Organized religion, which sometimes seems futile to me, gained a new dimension Sunday when the two pews in front of me were filled with five or six squirming small children.
They made no noise, having been warned beforehand, and perhaps silenced by the the powerful male voices of the priests and the bellowing of the organ.
But they moved. Oh, how they moved—over and under the pews, through their parents’ arms, on and off of laps. One little boy of five or so received the great gold offering plate when it was passed to him and held onto it, clearly delighted that this beautiful bright object was passing into his possession. The usher who was passing the plate had to kindly, but firmly, wrench it away.
A slightly older boy was watching the choirmaster conduct his choir and then imitated his wide, graceful gestures with obvious delight.
A tiny girl, who couldn’t have been more than two, stood at the railing during communion and with absolute assurance, dipped her wafer into the wine and ate it. I wonder if she believed that she was eating the sacred flesh and blood. If so, she was ushered at a very early age into one of the church’s abiding mysteries.
Another boy, finally beside himself after fishing in his father’s jacket pocket and finding nothing, slid under the pew and lay on his back on the floor.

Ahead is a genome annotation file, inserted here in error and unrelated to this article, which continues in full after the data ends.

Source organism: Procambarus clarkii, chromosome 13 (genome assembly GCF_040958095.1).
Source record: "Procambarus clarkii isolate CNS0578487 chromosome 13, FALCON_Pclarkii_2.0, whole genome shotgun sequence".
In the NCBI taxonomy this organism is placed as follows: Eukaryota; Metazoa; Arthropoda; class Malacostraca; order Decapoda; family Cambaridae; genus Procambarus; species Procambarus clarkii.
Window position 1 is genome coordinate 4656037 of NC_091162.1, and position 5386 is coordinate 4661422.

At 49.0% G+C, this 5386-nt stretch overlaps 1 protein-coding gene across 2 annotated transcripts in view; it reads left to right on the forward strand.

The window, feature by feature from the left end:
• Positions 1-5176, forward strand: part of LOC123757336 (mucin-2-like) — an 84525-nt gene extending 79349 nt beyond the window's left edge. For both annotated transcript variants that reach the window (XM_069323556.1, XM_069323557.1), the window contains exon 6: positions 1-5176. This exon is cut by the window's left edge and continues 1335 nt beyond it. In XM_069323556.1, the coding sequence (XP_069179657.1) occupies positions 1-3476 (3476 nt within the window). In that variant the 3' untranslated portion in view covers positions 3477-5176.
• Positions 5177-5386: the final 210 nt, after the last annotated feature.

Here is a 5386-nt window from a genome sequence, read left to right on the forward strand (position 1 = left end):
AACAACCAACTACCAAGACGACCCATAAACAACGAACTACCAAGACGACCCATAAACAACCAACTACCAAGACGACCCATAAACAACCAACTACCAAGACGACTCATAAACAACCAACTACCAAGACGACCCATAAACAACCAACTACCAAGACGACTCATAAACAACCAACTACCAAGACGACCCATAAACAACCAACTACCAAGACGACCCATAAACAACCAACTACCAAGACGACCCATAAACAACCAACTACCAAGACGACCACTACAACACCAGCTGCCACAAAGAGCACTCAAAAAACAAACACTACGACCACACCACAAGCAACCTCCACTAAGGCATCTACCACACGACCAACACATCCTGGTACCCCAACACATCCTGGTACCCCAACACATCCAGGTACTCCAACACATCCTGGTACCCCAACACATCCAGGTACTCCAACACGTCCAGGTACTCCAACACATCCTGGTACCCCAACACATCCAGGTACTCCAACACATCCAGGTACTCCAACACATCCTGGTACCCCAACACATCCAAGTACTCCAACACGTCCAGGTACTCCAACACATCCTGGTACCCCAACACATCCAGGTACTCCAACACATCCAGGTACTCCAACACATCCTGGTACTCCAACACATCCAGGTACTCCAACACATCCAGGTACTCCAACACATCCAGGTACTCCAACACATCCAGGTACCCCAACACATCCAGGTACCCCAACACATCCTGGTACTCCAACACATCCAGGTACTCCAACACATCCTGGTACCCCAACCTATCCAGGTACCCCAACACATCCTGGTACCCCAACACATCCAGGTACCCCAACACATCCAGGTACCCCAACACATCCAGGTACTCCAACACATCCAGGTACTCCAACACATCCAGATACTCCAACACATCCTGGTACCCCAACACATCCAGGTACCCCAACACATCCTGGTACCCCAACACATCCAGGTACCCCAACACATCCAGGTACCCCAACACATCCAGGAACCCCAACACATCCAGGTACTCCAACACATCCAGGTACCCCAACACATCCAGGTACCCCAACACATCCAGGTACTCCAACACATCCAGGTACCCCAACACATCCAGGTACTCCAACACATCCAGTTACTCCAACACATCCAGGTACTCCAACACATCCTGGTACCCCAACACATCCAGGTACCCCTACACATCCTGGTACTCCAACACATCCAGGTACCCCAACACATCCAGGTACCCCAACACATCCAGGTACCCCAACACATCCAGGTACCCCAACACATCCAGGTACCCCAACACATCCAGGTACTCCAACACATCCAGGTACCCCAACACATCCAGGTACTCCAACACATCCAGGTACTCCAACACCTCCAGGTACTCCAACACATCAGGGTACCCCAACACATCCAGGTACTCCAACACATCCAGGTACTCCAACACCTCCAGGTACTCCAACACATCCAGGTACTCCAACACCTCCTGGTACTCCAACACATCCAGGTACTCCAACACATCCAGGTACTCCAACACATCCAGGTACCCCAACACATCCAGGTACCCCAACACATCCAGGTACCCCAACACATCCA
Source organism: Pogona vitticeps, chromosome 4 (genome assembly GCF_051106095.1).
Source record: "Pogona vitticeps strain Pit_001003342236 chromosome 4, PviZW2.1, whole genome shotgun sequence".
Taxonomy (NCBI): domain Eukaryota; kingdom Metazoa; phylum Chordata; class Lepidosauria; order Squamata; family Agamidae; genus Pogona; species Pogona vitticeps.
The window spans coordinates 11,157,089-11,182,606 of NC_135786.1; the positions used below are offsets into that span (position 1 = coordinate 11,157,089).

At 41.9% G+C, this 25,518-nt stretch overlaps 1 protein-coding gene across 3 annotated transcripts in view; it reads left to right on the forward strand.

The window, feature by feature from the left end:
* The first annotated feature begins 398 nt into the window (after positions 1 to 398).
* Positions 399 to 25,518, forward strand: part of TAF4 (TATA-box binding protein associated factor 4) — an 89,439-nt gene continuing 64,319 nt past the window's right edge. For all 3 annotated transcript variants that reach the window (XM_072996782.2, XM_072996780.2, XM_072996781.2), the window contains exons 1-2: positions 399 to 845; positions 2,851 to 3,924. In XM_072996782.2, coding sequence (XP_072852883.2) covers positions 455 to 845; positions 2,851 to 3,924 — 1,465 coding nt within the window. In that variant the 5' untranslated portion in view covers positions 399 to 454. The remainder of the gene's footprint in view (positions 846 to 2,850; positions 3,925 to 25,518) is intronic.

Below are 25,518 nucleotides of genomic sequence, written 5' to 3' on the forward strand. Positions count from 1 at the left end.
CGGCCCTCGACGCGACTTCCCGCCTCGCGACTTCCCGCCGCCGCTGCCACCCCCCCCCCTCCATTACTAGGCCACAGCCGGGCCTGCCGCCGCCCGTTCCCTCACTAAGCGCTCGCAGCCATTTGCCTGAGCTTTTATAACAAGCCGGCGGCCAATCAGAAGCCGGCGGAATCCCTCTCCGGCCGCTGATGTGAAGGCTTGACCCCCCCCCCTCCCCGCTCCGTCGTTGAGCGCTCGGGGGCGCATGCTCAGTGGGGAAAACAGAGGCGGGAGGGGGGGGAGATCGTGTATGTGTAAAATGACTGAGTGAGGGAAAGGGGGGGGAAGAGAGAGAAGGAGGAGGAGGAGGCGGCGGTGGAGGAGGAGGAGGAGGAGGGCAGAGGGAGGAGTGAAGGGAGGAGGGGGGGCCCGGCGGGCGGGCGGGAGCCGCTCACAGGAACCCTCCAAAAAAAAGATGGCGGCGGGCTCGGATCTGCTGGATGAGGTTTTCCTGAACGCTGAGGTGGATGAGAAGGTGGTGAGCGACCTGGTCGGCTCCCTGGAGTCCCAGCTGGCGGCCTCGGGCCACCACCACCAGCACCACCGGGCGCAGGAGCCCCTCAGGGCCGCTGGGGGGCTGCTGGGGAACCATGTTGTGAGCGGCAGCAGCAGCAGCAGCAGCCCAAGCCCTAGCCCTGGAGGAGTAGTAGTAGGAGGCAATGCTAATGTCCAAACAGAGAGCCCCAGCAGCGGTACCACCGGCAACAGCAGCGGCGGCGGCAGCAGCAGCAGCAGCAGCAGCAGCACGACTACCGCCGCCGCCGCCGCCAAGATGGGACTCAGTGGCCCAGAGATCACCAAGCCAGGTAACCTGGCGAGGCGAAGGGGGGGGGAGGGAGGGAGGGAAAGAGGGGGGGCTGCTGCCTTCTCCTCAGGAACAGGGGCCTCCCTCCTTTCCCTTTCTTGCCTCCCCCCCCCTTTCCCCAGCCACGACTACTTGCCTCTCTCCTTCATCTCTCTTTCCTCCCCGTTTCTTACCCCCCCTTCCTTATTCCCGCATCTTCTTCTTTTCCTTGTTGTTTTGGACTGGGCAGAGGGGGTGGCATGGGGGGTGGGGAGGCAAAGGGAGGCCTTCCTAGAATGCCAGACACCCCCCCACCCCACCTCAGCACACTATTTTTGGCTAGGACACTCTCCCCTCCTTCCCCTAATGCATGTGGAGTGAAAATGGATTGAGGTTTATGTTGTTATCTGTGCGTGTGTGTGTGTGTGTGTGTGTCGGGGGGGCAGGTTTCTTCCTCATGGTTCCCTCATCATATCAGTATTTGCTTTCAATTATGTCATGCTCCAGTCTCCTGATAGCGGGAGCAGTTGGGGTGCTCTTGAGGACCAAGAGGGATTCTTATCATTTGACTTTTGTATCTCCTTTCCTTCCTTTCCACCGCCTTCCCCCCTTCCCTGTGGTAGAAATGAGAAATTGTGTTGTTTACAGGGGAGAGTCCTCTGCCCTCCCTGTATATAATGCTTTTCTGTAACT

I know the struggles these parents endured while cleaning, combing and dressing their children, enduring their delays and complaints, and shepherding them into and out of cars. I gave up that battle too soon.
The persistence of these mothers, particularly, the courage it takes to insist on anything, reminds me of a story a friend told me about her adult daughter, who was visiting her here.
While waiting for a table, they sat at the bar in a crowded, expensive downtown restaurant, one of the many Farm to Table establishments that have sprung up here. A woman sat down next to the daughter and began to engage her in talk about wines. My friend noticed, perhaps with misgivings, that this stranger was covered with tattoos—although here that is no longer an oddity or a sign of criminality.
After distracting the daughter with wine talk, the tattooed woman snatched her purse and ran out of the restaurant.
The daughter jumped off her bar stool and gave chase, followed by another woman, a stranger. They cornered the thief a few blocks away and, ignoring her curses, retrieved credit cards, license and cash. The cell phone was found later through the use of an app.
By the time the police arrived, mother and daughter were back in the restaurant, eating their dinner—for which they were not charged.
Of course the mother told me, “What if the thief had a gun?”
That worry might have held the daughter back.
But it did not.
How is this connected to the children in church?
I’m not sure. But the tiny girl who took her place so confidently at the altar rail may mature into a woman who would chase a thief.
At least, I hope so.